For the past few days, I have suffered from presidential election writer’s block. Actually, it’s not that I couldn’t think of anything to write, but there was nothing that interesting or novel to say that warranted a post. Nevertheless, today I finally decided to get my act together and write a few lines about some of the more interesting things we learned this week about the candidates and the election:
- Sarah Palin, though I do not believe she is directly to blame for the $150,000 wardrobe, the expensive stylist, and professional acting/speech coach, has not given a credible explanation. Rather, she has proven herself to be, as Maureen Dowd has repeated, nothing more than a My Fair Lady remake.
- The feeling of inevitable defeat has already begun to plague the Republican Party, and there is tension around the handling of Sarah Palin. While everyone panics and tries to save their own skin, Palin has gone from maverick to renegade, concentrating on her own political future.
- A valid worry is that the McCain Palin campaign’s mismanagement will infect many of the other state and federal races, giving the Democrats majorities nationwide and ousting Republican incumbents. McCain’s best argument, now much too late in the game to be successfully articulated, should have been about divided government and the perils of Democratic majorities in the House and Senate and a Democrat in the White House.
- As I wrote previously, the Obamas have become more representative of “America” than Mcain Palin’s small town “only served here” sign. Forget about whether or not a black man can become president, McCain’s own campaign has already conceded that Obama is the “mainstream” candidate with the mainstream media favoring him. As Frank Rich writes, white Americans already support Obama in higher numbers than they did Bill Clinton, Al Gore, or John Kerry. Would a fringe, angry, radical African American break all campaign finance records by rasing $150 million in a single month? I don’t know how Palin thinks Obama sees America, but a lot of Americans sure see Obama as worthy of their campaign donations.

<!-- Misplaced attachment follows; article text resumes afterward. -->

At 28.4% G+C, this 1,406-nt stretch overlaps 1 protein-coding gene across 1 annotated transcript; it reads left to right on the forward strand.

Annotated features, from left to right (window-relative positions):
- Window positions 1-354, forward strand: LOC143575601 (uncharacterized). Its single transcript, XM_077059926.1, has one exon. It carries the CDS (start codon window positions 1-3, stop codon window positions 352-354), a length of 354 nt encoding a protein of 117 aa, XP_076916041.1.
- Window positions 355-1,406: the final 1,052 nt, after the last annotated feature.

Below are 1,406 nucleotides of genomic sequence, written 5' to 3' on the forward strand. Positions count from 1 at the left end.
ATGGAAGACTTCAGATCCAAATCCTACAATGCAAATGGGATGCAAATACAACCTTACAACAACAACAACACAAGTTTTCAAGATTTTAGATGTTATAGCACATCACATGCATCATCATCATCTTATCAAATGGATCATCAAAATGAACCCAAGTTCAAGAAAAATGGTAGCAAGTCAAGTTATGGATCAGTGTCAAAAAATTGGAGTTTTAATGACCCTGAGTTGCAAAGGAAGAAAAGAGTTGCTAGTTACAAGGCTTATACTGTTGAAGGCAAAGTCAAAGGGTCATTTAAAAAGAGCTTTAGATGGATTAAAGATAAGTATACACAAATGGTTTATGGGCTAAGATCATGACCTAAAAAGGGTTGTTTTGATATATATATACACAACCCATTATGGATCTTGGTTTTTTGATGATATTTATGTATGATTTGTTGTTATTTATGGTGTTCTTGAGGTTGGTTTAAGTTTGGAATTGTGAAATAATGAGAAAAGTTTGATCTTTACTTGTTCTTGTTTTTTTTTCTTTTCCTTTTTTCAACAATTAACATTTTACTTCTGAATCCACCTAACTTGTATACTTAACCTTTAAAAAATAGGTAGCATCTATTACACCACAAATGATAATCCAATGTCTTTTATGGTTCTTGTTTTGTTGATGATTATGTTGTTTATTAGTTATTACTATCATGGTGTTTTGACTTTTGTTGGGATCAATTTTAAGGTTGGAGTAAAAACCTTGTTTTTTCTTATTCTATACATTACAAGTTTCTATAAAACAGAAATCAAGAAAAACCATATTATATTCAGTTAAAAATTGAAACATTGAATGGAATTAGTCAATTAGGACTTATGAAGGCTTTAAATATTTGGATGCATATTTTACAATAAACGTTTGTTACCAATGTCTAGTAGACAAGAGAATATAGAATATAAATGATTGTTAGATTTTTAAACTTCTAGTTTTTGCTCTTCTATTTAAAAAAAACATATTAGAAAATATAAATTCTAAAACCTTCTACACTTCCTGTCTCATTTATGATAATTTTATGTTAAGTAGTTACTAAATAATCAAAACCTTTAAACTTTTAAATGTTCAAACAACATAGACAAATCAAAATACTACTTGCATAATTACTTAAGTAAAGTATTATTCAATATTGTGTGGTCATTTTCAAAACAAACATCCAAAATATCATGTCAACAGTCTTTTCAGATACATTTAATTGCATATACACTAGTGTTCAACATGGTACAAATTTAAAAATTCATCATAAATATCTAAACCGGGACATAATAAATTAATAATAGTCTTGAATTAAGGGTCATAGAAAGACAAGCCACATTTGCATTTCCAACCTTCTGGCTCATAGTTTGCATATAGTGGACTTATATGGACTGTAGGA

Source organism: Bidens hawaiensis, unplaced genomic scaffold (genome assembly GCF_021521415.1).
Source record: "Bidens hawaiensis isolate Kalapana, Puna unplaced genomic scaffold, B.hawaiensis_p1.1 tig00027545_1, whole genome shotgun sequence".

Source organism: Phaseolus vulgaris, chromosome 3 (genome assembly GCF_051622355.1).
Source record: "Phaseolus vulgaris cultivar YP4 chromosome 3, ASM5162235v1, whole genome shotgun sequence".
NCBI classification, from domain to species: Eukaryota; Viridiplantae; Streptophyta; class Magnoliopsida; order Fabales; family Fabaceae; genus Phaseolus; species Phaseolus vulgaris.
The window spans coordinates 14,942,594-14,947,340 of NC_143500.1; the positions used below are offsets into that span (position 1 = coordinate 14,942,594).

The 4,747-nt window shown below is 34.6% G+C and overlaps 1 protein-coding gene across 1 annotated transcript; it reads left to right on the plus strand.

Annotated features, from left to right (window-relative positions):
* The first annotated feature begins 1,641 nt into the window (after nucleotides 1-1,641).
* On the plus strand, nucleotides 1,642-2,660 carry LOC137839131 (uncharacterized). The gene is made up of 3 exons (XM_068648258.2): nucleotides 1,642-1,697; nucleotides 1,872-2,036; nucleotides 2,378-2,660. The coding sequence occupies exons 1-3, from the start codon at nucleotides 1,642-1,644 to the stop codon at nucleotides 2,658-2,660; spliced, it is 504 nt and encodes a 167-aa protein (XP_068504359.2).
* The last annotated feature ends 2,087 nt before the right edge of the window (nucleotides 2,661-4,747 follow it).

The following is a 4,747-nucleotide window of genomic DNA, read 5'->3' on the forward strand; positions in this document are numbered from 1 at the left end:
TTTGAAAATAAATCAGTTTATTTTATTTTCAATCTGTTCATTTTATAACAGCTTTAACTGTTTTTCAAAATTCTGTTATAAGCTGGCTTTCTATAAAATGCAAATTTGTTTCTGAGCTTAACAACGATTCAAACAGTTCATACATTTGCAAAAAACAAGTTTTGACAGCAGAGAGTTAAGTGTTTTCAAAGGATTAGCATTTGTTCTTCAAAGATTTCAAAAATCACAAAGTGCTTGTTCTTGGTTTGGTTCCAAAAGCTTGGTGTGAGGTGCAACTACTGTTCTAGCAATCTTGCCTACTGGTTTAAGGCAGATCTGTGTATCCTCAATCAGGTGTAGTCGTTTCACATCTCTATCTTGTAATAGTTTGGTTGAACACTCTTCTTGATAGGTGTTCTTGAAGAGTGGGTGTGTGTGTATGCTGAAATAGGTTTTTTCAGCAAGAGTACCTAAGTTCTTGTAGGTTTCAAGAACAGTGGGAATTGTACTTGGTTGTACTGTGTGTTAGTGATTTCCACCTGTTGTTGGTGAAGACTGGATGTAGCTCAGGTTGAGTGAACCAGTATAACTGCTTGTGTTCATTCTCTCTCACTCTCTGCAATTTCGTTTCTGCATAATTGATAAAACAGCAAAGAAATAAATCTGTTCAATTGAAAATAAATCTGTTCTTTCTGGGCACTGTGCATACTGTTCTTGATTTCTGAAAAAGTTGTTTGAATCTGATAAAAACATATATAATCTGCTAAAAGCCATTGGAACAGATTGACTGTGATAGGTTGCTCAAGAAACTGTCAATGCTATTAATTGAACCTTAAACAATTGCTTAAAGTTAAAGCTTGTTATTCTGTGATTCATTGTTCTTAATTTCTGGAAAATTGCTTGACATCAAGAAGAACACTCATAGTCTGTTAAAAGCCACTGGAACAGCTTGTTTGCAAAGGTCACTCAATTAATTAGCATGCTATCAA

While I was preparing to elaborate on the above, I took a short break to watch McCain on Meet the Press. I was stunned. While I have criticized McCain for his overly military-centeric and extreme shift to the right (including his choice of Sarah Palin), I have consistently avoided disqualifying him due to age. But on Meet the Press, McCain looked exhausted. His voice was shaky, his hands trembled, his tone was offbeat, and at one point he seemed to lose his bearing — giving him that forgetful senior moment that everyone has been hoping would not happen.
First let me say that Tom Brokaw, as annoying as his voice may be, is consistently asking the tough questions that go beyond the standard Sunday show gotchas — gotchas without a proper follow-up. My guess is that Brokaw, being in semi-retirement, has nothing to lose and therefore actually gets his job done effectively. The result was a McCain off balance and at times incoherent. McCain didn’t sound convincing on the poll numbers favoring Obama and those against Palin, was caught off guard on Reagan having once increased taxes, and his response to Brokaw on socialism was simply incomprehensible. This is after being confronted with his past statements in favor of taxing the rich similar to Obama’s present plan.